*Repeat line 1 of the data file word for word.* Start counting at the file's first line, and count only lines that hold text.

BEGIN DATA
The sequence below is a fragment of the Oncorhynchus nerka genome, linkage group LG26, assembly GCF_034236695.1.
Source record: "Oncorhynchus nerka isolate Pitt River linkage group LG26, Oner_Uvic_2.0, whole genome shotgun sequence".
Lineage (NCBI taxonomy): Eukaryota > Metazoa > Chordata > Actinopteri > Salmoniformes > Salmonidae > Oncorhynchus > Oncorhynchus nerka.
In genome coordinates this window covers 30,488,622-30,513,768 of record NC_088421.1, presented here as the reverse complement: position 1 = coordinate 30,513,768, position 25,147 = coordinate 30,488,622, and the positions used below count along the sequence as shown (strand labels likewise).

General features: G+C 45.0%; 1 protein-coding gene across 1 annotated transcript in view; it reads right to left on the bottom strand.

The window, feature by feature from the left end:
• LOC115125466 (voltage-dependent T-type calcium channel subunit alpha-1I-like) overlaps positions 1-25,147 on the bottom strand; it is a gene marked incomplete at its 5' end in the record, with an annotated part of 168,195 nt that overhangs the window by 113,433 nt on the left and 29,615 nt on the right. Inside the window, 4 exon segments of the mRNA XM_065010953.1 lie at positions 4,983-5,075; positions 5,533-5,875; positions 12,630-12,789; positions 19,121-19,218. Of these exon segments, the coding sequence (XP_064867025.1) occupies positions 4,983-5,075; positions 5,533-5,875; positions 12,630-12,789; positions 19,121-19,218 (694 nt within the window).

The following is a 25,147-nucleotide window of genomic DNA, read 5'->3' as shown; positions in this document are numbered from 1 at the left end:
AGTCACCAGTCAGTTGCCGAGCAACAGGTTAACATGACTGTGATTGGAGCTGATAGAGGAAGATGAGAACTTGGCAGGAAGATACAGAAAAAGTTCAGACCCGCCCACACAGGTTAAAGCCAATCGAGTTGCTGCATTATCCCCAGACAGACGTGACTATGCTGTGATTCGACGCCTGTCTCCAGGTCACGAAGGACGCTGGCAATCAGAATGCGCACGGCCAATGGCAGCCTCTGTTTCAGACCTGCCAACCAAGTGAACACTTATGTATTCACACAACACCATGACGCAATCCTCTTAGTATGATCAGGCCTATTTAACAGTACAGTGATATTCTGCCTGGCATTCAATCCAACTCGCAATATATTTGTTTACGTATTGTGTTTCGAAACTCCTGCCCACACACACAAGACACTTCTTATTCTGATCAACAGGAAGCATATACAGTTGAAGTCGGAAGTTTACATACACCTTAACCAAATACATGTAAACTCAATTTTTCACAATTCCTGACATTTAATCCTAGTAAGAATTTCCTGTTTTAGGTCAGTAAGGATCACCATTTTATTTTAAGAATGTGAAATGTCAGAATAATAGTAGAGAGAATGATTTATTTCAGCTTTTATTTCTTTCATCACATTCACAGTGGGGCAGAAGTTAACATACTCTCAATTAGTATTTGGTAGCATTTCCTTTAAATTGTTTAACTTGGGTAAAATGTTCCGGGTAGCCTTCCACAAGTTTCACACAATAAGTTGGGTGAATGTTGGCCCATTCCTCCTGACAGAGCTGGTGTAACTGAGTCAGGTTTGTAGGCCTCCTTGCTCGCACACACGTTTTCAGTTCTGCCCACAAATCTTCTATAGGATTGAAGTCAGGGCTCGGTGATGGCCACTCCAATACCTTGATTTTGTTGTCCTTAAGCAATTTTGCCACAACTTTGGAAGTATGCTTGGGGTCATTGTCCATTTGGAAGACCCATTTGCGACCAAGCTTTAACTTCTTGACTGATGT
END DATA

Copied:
The sequence below is a fragment of the Oncorhynchus nerka genome, linkage group LG26, assembly GCF_034236695.1.